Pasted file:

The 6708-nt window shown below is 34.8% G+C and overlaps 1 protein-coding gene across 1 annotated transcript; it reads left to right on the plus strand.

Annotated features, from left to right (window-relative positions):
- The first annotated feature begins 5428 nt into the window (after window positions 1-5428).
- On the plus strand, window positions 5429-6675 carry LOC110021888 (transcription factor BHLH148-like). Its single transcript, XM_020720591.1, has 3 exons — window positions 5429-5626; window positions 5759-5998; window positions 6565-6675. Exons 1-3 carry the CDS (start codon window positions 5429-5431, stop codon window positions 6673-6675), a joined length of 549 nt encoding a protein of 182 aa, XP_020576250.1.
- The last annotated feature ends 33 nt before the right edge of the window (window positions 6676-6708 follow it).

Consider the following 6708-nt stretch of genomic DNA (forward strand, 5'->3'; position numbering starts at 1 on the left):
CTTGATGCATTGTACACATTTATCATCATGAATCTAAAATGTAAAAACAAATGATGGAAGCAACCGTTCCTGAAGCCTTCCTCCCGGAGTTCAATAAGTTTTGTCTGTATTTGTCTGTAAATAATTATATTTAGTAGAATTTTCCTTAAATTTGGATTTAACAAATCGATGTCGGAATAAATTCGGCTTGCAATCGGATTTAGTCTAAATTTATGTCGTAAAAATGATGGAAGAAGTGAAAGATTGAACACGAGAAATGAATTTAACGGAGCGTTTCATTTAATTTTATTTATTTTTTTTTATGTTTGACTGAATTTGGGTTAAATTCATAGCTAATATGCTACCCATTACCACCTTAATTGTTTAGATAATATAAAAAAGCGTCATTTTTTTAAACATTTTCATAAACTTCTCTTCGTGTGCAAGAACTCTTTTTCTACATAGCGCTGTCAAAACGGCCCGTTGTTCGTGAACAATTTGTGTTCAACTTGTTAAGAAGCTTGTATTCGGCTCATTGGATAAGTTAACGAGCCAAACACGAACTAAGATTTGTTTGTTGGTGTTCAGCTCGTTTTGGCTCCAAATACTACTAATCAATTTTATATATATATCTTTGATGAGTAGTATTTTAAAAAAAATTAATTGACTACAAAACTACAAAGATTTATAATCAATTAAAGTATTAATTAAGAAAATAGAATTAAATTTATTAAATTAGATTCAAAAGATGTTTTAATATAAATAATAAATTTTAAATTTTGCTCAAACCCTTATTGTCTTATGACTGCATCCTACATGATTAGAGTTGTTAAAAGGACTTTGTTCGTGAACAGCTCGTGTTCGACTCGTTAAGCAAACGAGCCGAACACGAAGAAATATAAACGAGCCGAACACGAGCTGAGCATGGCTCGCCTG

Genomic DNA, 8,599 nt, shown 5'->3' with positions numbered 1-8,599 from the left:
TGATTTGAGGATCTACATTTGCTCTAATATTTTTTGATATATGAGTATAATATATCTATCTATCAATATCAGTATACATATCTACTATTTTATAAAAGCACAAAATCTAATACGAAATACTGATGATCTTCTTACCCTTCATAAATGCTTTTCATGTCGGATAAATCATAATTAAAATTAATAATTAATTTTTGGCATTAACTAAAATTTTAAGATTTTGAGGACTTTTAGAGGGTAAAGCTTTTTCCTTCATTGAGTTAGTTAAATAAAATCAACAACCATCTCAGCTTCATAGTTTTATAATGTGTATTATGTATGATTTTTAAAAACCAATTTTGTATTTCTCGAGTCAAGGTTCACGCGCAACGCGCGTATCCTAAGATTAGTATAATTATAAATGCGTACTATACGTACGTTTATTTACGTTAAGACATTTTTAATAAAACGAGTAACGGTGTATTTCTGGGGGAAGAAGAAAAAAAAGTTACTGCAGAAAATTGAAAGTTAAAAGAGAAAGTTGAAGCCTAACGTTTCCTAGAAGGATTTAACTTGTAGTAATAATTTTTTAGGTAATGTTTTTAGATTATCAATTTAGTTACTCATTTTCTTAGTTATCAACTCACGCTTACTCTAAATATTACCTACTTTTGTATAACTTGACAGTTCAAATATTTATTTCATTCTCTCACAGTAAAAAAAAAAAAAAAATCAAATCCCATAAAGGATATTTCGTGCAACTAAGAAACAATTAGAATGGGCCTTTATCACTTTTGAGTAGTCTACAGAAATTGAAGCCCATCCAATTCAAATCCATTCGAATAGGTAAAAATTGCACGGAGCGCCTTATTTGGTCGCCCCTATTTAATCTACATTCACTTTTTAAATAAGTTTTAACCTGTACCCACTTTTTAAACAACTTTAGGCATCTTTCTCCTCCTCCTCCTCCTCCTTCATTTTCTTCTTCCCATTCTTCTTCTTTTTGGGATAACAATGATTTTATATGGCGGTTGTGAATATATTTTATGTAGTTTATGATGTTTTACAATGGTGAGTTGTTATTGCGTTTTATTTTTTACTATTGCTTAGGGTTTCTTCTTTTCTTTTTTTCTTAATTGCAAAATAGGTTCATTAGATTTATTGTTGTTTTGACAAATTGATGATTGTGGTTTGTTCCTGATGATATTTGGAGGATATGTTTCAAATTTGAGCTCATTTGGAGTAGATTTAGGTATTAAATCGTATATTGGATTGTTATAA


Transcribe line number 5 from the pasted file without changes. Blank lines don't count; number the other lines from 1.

- The last annotated feature ends 33 nt before the right edge of the window (window positions 6676-6708 follow it).